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Re: Adult only wants to learn chords? [Re: chasingrainbows] #2771563
10/11/18 05:19 PM
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Originally Posted by chasingrainbows
Gary, he wanted to learn how to play a B major chord (or all chords in the scale), wouldn't knowing the scale and key signature help him to quickly play it? How would you teach that chord, by steps, or intervals?

I start with C, have students of all ages just play up and down triads: C, Dm, Em, F, G, Am, Bdim, that way, root position, both hands ASAP, use pedal. They know that just the letter is major, m is minor, dim is diminished.

Then we add one sharp at a time, one flat at a time, this way:

C G F D Bb A Eb E Ab Db Gb B.

By about the third key I usually switch to 7 chords, like this:

Imaj7 IIm7 IIIm7 IVmaj7 V7 VIm7 VIIm7b5 Imaj7

Same idea, C first, then G, F. Call out the names. m7b5 is also half-diminished.

One key at a time, then when each key starts to flow, next key.

I also start with B major scale first, both hands, and I NEVER have any resistance because it's so easy to play and actually pretty fun to race up and down the piano. So in a way I am starting scales at one end, all sharps/flats, chords at the other end (all white notes) and we meet in the middle. If you think about it, the hardest keys are the ones with 3 or 4 sharps or flats because they are about half and half, so more confusing.

I would let any student who wanted to try it play B major in chords. Just use every available black key and leave B and E alone.

I don't teach scales or chords by key signature, because that's a notational construct. I teach Gb/F# as all the black keys plus F and B. Of course that would be either E# or Cb, but that's only on paper.

I do present scales on paper, but most of the time my students just use the notation for one look because they move right to hands and keyboard. Plenty of time to cover how it looks with things like Clair de lune, Liszt Consolation, Minute Waltz (key of Db) and many pieces in keys that must be read. I often put a spotlight on a key according to something a student wants to learn. I have a teen who was wild about "Love Like You", so we found the tune notated, fixed it (lots of errors) and studied the chords and scale that goes to it (in the key of Eb.)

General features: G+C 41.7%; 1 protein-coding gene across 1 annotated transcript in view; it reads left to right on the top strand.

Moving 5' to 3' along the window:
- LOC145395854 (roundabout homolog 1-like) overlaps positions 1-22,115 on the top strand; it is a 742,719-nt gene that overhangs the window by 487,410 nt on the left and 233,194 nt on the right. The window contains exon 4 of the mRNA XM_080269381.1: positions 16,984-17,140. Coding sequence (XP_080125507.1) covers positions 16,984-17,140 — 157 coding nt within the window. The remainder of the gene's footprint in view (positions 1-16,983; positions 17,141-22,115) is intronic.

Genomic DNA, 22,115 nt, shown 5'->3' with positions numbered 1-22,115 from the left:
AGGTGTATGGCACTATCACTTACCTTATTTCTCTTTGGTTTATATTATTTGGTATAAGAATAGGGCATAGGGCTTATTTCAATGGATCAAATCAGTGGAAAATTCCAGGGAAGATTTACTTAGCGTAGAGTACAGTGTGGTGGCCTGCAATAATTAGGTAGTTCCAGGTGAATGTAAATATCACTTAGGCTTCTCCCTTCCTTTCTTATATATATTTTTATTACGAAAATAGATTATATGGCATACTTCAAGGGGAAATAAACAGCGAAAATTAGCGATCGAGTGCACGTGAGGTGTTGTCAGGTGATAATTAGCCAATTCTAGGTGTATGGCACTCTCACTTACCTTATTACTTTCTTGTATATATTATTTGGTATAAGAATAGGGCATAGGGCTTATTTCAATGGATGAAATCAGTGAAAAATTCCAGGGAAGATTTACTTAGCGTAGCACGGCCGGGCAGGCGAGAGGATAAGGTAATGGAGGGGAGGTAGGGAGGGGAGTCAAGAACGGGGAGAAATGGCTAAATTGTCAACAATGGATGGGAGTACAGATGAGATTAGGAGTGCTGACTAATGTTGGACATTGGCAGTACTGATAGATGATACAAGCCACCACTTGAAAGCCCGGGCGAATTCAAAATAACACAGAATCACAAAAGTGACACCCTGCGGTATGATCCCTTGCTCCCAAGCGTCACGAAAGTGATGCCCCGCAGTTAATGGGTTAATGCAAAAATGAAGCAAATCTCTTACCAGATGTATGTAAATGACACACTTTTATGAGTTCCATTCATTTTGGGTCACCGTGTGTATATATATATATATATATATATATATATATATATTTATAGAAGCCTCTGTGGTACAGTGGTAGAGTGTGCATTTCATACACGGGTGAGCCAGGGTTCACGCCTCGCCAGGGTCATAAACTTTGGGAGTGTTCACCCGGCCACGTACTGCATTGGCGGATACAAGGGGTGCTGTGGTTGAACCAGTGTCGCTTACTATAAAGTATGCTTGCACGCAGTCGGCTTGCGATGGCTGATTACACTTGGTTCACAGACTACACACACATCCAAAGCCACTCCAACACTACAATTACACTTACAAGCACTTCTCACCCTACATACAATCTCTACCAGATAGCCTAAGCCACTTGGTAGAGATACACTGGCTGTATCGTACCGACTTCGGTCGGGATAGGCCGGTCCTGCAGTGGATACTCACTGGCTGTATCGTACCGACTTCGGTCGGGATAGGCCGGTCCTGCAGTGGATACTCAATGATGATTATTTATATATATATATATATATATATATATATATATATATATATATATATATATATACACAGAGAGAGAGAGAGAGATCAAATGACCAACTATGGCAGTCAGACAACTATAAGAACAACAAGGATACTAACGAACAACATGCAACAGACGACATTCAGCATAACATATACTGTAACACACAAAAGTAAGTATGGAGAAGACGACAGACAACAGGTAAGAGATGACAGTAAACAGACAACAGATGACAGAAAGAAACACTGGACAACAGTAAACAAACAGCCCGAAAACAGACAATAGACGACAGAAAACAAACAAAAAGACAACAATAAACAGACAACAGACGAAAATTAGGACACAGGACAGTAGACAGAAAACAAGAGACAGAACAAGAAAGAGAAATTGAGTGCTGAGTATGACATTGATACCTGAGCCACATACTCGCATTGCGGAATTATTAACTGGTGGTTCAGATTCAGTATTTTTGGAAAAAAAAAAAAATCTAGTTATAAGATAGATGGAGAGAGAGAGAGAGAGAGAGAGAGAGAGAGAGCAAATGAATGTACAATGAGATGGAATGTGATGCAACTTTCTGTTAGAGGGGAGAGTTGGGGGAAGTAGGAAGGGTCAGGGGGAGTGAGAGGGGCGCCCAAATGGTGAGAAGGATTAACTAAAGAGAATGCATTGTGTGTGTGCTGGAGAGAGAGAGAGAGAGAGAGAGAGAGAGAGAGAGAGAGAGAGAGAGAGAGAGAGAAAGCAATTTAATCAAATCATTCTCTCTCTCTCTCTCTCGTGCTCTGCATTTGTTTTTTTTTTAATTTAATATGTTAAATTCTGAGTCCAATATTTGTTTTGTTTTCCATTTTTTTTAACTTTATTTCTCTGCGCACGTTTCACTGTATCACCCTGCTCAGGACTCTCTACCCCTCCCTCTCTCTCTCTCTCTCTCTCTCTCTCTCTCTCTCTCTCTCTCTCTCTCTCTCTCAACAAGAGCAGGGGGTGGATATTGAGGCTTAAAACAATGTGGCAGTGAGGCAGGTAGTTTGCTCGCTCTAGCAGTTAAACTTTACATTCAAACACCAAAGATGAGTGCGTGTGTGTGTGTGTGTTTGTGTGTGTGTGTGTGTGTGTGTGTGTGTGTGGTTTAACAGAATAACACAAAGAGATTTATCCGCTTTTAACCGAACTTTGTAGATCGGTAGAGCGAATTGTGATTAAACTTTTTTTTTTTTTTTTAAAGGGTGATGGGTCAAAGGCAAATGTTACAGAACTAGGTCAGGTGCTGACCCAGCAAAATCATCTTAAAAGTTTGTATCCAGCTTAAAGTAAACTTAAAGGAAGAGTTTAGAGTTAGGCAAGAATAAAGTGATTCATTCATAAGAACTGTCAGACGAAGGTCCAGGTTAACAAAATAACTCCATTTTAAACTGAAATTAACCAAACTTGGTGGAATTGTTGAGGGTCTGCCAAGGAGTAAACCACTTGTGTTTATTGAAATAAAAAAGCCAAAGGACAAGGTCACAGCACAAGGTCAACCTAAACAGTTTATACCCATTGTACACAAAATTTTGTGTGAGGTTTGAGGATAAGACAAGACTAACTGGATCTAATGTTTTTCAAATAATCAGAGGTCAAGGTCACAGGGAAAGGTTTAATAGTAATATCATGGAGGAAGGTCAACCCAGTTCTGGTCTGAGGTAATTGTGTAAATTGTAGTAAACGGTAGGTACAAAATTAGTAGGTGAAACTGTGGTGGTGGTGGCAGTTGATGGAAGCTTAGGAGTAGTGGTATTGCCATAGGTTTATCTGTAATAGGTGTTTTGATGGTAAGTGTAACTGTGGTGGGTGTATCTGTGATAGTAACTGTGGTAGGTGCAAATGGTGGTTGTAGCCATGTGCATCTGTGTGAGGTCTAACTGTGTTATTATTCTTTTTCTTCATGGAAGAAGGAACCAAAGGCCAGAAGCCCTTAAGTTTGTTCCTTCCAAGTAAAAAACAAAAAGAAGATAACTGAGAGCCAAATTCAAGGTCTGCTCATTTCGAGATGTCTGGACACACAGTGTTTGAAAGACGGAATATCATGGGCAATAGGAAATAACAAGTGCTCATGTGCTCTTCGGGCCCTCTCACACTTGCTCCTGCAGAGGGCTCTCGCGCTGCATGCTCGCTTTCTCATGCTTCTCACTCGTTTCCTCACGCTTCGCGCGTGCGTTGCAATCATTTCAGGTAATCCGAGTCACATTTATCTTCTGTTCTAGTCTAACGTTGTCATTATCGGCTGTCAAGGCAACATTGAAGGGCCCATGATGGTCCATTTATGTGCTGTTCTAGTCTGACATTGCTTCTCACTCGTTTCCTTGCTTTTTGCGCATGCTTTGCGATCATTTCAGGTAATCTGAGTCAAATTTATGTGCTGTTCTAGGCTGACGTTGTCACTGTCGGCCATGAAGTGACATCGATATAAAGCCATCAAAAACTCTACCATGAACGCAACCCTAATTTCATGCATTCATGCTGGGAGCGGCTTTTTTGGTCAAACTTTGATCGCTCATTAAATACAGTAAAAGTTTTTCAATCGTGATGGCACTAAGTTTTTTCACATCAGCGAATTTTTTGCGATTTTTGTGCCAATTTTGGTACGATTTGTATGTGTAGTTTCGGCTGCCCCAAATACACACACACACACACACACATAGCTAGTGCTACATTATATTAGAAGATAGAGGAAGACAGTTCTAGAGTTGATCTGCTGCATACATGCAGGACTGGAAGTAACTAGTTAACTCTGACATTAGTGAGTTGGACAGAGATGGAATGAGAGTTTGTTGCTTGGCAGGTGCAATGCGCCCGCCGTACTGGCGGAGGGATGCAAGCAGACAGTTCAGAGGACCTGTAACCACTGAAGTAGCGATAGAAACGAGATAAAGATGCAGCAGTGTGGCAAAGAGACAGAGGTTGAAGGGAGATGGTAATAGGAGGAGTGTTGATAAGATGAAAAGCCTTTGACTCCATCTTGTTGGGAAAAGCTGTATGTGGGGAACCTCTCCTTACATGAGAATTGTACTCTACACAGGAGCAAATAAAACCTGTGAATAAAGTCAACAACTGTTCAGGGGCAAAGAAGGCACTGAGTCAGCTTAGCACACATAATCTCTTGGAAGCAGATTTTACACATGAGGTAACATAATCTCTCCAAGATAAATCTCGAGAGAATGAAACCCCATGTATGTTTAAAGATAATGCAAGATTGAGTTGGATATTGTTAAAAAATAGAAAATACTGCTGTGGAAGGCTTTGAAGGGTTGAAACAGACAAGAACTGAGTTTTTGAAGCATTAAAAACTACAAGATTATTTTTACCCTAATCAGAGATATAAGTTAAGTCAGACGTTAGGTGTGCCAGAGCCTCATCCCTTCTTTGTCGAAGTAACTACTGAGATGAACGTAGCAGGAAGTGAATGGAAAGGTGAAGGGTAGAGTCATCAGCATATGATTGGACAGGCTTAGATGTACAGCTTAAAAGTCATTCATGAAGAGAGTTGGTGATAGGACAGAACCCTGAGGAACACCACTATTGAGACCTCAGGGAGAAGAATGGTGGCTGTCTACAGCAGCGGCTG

I have never had a student balk at reading once that student found out how easy the idea behind reading is. People want to play what they love, and if playing what they love works better with reading, and you show them how, they will learn to read.

Other students love to read but are afraid of theory/chords and resist because they don't understand how easy theory makes real life playing.


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Re: Adult only wants to learn chords? [Re: Gary D.] #2771584
10/11/18 06:16 PM
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Originally Posted by Gary D.
[]
I'll quit teaching period before I resort to recommending anything Scott Houston does. I loathe the man and everything he stands for.


The Houston book is what I started with when I came back to the piano 8 years ago. Fortunately I didn't see his TV shows until much later. He does some really bad hand contortions on TV, I'll grant you that. But he says to find fingerings that are comfortable for you. His chord symbol to keyboard diagram thing -- much like the guitar folks use -- seems to have done no harm. And for the OP's student, it's a quick way to what he wants. You may disagree with him wanting it - just to be able to play a few chords.


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Re: Adult only wants to learn chords? [Re: chasingrainbows] #2771639
10/11/18 08:48 PM
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Not sure if your student reads music already?
If so you could try the Chord Play books by Forrest Kinney. The student learns how to harmonise melodies using different accompaniment styles. It starts with primary chords and then gets to more complex harmonies.


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Re: Adult only wants to learn chords? [Re: JohnSprung] #2771682
10/12/18 01:27 AM
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Originally Posted by JohnSprung

The Houston book is what I started with when I came back to the piano 8 years ago. Fortunately I didn't see his TV shows until much later. He does some really bad hand contortions on TV, I'll grant you that.

That's part of what I hate, because he has a rep and people will copy him. That's a really bad thing.
Quote

But he says to find fingerings that are comfortable for you.

OK, but that's what I did as a student because my teachers were awful, and I spent a very long time fixing that when I finally got a teacher who had some knowledge.